The discharge process has now been recognized as one of the most crucial points at which the actions of doctors and hospitals can have a huge impact on immediate health outcomes for our patients. At a time when 30-day readmission rates are still touching almost 20 percent for Medicare patients (higher for certain patients, with up to a third of these occurring in the first 7 days), there is an increasingly urgent need to focus on this transition of care point. Discharging a patient is, by its very nature, a risky process. Patients are typically still not at their baseline, and their recovery hangs in the balance. As the main attending physician, the role of hospital doctors is pivotal in making discharges as flawless as possible.
Let’s go through how the typical hospital discharge works in the world of medicine. The doctor will see the patient and make the decision that they are well enough to leave the hospital. These discharge plans will often only be made clear at the last moment. The nurse may be taken by surprise as the doctor pops their head through another patient room to inform her of the great news: “Mr. Adams can go home, I’m discharging him.”
After a brisk discharge summary and the completion of the paperwork, the patient and their family will get a piece of paper given to them by their nurse. If it’s not written in ineligible writing (using medical jargon that most doctors’ own parents wouldn’t even understand) on a thin sheet of paper, they will get a printed piece of paper where the doctor has entered the information on a computer. In either case, the whole piece of paper will be less than appealing in appearance. It will contain the patient’s discharge diagnosis, medications (frequently with changes from the admission medications), and follow-up instructions. This is one aspect of the discharge that I’ve always wondered about, and has pretty much been overlooked in every hospital I’ve ever worked in: the design of the discharge paperwork. What am I talking about? Well let’s suppose you are asked to follow through on some very important instructions, would you be more likely to follow them if they were presented to you on a tatty piece of paper or well-presented in a more beautiful and eye-catching way?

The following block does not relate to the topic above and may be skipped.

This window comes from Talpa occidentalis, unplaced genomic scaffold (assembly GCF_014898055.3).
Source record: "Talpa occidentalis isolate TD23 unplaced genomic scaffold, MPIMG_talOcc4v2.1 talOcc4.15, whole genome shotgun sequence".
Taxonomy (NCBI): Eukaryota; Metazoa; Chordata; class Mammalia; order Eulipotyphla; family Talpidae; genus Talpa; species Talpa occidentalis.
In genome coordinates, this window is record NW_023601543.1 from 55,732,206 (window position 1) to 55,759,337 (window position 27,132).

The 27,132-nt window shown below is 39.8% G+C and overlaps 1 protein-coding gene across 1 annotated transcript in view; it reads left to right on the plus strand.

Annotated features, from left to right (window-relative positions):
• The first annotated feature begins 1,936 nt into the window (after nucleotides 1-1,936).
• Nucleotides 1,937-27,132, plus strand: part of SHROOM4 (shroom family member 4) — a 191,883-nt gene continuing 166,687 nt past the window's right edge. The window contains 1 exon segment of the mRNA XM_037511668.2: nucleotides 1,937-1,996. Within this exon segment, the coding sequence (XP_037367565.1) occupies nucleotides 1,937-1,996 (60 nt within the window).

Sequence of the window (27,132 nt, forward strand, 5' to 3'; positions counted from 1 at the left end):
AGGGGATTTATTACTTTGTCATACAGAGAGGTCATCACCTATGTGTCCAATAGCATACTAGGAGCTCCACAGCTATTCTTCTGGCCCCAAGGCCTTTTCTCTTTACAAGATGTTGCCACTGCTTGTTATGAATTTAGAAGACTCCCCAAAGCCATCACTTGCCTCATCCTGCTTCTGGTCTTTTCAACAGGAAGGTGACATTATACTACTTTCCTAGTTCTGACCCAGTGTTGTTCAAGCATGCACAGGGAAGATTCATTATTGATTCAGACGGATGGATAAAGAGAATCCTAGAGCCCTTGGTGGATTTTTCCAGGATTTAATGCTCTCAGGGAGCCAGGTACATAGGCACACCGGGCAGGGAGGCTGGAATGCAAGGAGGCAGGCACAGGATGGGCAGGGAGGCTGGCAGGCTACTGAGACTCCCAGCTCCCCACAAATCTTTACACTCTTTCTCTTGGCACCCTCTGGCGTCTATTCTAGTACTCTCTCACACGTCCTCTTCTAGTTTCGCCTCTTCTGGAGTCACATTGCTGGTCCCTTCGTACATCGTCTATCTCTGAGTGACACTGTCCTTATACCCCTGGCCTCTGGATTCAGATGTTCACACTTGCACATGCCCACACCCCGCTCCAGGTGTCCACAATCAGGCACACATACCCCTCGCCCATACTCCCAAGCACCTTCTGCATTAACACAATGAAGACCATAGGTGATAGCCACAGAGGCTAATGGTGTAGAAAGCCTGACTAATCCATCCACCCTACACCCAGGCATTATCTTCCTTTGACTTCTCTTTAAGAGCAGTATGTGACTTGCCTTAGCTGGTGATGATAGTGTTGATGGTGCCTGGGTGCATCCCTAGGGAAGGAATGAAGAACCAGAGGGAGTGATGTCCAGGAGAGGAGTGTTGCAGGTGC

There is simply no way that most patients can understand what’s given to them. It’s strange that we don’t pay more attention to this. When we hand patients, especially the elderly, papers with a dull and dreary design and small unattractive fonts—they are considerably less likely to be able to read the information. In fact, the current printed paperwork most hospitals give to patients often looks like it comes from the typewriter age! More importantly, what message does it give about the hospital and our profession? As a further sign of how little thought we put into the paperwork, it’s fairly common everywhere for doctors to use abbreviations such as “CHF with low EF” (congestive heart failure with low ejection fraction) or “COPD with PNA” (chronic obstructive pulmonary disease with pneumonia). I mean, who is the paperwork really for? It’s no wonder that the discharge process can be haphazard and risky when the piece of paper we hand our patients is so difficult to understand.
This is a classic example of where we get one simple but vital aspect in a communication chain wrong. Although nearly all hospitals now have printed instructions, thanks in part to fulfilling “meaningful use requirements” (an understandably important goal for hospitals) — things still need to be taken to the next level. Remember, the idea of certain parts of meaningful use is to better communicate medication changes to patients. When the printout is suboptimal, we are therefore missing a final link in the communication chain. It might contain the most valuable insights imaginable, but without people wanting to read it, it’s quite worthless.
What do we need? Hospitals should design beautiful, colorful, easy-to-read discharge instructions. These should be printed on high-quality paper. Short and simple. No complicated medical terminology or abbreviations. Whatever patients do with it afterward — read it, put it on their fridge, or even throw it away — is up to them, but at least we have given them something that they are more likely to read in the first place. Hospitals need to get patient and staff feedback on their current paper format and then utilize their design department to improve on what they have. Other marketing advice might also be needed. A small investment really for the enormous potential benefits.
There are of course many other facets of the discharge process that are problematic, and affect readmissions, including the ability to follow-up in a timely manner with a primary care doctor, or get adequate care in the community. But the discharge paperwork is something that we have total control over and is a common sense area to improve. Something that we must place higher value upon, it’s arguably one of the most crucial things we give our patients during their health care interaction.
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